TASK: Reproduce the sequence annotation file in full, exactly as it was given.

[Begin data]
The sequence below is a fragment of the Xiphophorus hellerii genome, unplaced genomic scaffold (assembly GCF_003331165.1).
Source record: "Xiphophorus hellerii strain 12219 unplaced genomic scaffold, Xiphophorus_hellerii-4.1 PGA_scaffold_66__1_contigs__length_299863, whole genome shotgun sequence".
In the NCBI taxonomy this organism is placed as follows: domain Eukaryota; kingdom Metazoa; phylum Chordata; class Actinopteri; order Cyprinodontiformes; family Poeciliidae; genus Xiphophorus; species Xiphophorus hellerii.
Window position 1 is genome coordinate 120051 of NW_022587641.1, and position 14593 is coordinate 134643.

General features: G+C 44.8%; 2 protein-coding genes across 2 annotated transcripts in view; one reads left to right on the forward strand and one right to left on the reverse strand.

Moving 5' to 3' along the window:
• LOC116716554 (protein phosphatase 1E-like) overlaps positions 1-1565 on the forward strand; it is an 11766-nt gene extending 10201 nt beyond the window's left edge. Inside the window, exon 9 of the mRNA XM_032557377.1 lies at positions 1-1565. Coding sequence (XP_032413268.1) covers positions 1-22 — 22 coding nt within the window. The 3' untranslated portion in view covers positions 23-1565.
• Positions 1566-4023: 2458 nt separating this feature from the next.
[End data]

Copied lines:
The sequence below is a fragment of the Xiphophorus hellerii genome, unplaced genomic scaffold (assembly GCF_003331165.1).
Source record: "Xiphophorus hellerii strain 12219 unplaced genomic scaffold, Xiphophorus_hellerii-4.1 PGA_scaffold_66__1_contigs__length_299863, whole genome shotgun sequence".
In the NCBI taxonomy this organism is placed as follows: domain Eukaryota; kingdom Metazoa; phylum Chordata; class Actinopteri; order Cyprinodontiformes; family Poeciliidae; genus Xiphophorus; species Xiphophorus hellerii.
Window position 1 is genome coordinate 120051 of NW_022587641.1, and position 14593 is coordinate 134643.

General features: G+C 44.8%; 2 protein-coding genes across 2 annotated transcripts in view; one reads left to right on the forward strand and one right to left on the reverse strand.

Moving 5' to 3' along the window:
• LOC116716554 (protein phosphatase 1E-like) overlaps positions 1-1565 on the forward strand; it is an 11766-nt gene extending 10201 nt beyond the window's left edge. Inside the window, exon 9 of the mRNA XM_032557377.1 lies at positions 1-1565. Coding sequence (XP_032413268.1) covers positions 1-22 — 22 coding nt within the window. The 3' untranslated portion in view covers positions 23-1565.
• Positions 1566-4023: 2458 nt separating this feature from the next.